5 Ways to Shine as an Entry-Level Planner
It can be difficult to stand out at a company that has multiple departments and hundreds of employees, but it isn’t impossible. If you work at a large event agency and follow these 5 simple tips, you will ensure you will shine!
1. Take Stock Of The Situation
I don’t know about you, but I don’t think you can make a positive impact until you know for sure what it is that you are impacting. The best way to shine at a large agency is to shed some light on what already goes on there. Take a little time and do an unofficial audit of your company.
Pay attention to hierarchies, and determine the people in each department that are problem solvers (noticing problem starters is a good idea too). Make sure you’ve got a good grasp on the internal processes at your company. Who files what, where, and for how long? What is the company’s mission statement (and do you seem to still be on target)? What kinds of events does your company plan? Who is their audience? How many vendor relationships do you have? Are they strong? What kinds of tech do you utilize and for what? What about marketing? Taking a good look at the way your company gets things done is a great way to begin shining. The better you know what’s going on, the better you’ll be at doing it (and who knows, maybe you’ll find a few holes you can fill with your dazzling wit and productivity)!
2. Be Specific
Now that you’ve done an audit, you can get even more shiny at work by ironing out EXACTLY what your own, personal definition of workplace success looks like. Saying that you want to “do well at work” is vague, and completely unhelpful at making you stand out. What is it you want to do well? What do you want to be known for?
All roads lead inward, and introspection is an important element of being awesome in the workplace. Instead of wanting to “succeed at work this year”, how about deciding that you want to cultivate 5 new, meaningful vendor relationships for your company? Set some goals, crunch some numbers, and get specific! The more exact your goals can be, the more likely you are to achieve them, and do you know what high achievers do? They stand out at work.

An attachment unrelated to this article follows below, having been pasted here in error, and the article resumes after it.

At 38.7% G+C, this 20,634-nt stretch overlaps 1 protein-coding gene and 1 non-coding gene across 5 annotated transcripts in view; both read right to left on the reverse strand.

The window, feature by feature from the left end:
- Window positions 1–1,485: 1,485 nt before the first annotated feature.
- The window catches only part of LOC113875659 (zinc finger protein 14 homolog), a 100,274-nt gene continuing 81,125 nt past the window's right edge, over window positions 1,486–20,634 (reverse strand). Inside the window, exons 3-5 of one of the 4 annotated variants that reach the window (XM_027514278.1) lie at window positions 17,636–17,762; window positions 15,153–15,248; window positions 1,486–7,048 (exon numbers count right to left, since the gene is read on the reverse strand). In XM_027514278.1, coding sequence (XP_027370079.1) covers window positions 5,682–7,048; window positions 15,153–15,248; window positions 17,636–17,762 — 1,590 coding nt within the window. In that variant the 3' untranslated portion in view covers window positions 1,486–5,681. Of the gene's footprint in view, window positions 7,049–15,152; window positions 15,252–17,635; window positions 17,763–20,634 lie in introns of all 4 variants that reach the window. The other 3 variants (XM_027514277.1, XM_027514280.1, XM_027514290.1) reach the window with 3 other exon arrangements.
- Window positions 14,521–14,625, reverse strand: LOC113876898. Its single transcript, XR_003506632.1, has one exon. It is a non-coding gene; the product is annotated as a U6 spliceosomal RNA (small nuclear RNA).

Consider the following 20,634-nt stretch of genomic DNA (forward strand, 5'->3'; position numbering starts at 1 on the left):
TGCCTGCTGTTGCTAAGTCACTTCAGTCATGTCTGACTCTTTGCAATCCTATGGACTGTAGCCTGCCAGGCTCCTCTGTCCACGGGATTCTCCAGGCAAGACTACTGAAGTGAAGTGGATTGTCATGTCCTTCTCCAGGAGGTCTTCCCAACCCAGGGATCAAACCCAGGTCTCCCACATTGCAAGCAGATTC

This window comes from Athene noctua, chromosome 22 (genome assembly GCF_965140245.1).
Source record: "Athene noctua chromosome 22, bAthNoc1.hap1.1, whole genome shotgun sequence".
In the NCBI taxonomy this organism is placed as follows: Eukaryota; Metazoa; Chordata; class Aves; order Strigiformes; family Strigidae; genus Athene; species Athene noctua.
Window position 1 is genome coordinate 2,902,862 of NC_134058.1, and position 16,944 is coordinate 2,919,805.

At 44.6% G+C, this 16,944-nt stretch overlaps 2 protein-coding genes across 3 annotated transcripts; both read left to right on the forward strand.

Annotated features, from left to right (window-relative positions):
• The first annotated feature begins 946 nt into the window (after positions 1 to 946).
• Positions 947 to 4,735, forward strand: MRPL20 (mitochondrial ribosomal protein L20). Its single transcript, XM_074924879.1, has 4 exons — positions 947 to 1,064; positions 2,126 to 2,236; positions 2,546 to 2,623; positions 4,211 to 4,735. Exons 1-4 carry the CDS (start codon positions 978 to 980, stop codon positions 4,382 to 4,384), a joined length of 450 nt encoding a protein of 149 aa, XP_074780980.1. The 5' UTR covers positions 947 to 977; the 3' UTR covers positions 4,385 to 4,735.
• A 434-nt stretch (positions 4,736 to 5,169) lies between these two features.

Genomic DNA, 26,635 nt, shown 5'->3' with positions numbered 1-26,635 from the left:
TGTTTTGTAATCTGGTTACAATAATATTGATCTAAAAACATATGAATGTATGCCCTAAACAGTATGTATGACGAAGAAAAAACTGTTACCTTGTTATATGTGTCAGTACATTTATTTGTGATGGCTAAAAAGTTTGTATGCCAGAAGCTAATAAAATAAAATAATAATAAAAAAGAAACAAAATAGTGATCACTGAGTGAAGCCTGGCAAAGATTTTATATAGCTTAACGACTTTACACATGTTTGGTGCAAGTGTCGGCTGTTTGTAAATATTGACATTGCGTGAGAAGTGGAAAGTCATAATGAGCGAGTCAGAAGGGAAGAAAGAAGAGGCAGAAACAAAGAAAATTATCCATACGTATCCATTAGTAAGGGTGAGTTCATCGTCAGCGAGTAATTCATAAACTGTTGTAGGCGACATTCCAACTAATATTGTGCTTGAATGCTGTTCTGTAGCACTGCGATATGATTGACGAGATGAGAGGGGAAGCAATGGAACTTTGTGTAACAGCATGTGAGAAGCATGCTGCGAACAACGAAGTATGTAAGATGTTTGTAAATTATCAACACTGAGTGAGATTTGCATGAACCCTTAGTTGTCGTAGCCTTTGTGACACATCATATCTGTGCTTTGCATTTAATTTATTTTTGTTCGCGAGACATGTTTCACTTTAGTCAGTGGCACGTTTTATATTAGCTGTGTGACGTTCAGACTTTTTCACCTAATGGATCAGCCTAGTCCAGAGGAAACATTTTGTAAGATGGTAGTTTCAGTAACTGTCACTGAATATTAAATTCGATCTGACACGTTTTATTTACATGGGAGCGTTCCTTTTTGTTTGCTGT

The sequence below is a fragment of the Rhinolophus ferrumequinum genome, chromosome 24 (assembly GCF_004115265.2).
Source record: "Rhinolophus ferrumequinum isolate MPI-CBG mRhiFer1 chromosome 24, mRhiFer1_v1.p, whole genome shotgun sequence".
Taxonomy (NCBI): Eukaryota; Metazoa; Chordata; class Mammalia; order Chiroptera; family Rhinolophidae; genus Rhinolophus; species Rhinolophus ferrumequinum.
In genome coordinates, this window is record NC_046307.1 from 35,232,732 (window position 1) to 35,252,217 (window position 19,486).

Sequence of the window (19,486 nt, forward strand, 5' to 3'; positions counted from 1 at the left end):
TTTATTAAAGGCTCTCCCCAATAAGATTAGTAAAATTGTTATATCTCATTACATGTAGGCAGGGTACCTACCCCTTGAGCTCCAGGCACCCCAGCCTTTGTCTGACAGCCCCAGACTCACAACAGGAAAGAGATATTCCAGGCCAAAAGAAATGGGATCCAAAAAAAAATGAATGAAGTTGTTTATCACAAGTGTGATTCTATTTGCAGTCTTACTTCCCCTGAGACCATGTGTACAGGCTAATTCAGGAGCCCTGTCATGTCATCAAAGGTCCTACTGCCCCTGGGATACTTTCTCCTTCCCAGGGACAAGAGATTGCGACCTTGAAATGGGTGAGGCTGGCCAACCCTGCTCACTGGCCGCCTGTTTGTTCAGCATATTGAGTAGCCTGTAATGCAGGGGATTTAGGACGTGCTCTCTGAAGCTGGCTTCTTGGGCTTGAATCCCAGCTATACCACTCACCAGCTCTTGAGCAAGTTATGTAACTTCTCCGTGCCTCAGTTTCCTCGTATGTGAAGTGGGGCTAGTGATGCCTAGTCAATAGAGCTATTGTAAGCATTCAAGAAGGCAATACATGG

3. Manage Up
This is a term that sounds scary to a lot of people, but managing up is NOT about telling your boss what to do, or implementing your ideas all willy nilly. Managing up just describes the process of keeping communication lines open between you and your superiors so that no one’s ideas or work styles get lost in the shuffle. The truth is, the relationship that exists between you and your seniors is actually mutually dependent. Your boss depends on you just as much as you depend on them. Therefore, it is beneficial to you, your supervisor, and your entire company, that the relationships between supervisors and subordinates are built on trust, honesty and dependability.
So how do you “manage up”? You make sure that you know yourself, and have a firm understanding of your strengths and weaknesses and your particular learning style. You should also have a decent understanding of your boss. How do they like to manage? How can you work with that? It’s also important to keep the flow of information wide open.
4. Go Above And Beyond
Think about the clients that stand out to you. Aren’t they the ones who went above and beyond to help you understand what they needed from you, and helped you get it? Aren’t they the one’s whose energy you just couldn’t get enough of? Aren’t your favorite clients the ones that take every conversation, and every idea to the next level without dumping unnecessary work into your lap? That is what you’ve got to do also.
If you want to shine in your workplace, you’ve got to be the person at work who goes above and beyond. I don’t just mean with your workload either. Yes, whenever possible you should be proactive in searching out what other work you can do, but you should go above and beyond with your demeanor, your ability to listen, and your willingness to take critique. Be careful not to take on more work than you can handle, but be striving to do as much as you can.
5. Don An Attitude of Service
I’m an AmeriCorps Alumni, and I admit that I can take the concept of service further than most people, but being helpful in the workplace is a sure fire way to stand out from the crowds. If you are known as the person who gets everything on your own plate done, and simultaneously offers to assist other people take work off of theirs, you are sure to shine.
Don’t be afraid to offer yourself to those in need. Similar to managing up, being helpful to people on your own level, and even above and below you, will make your huge agency feel like a family. One of the best pieces of advice I ever got came from networking powerhouse Judy Robinett, who challenged me to say “happy to help!” at least once a day.
One caveat: having an attitude of service is not the same as becoming the office servant. Your work always trumps taking on extra, and doing two people’s jobs for one person’s paycheck is sure to make you resentful and less productive.
Wanting to stand out at work is completely normal, especially if you’re employed at a large agency where it can sometimes be easy to feel overlooked and unheard. The best way to shine in the workplace is to become a positive source of energy and innovation.
Start by making sure you have a good grasp of what’s going on at your company and how exactly you can help. Be sure to have a specific goal of how you can be successful at your job, and be open, honest, and diligent about getting there. And remember; go the extra mile with your positivity and willingness to help. Following these simple steps is a sure way to shine at even the largest event planning agency.
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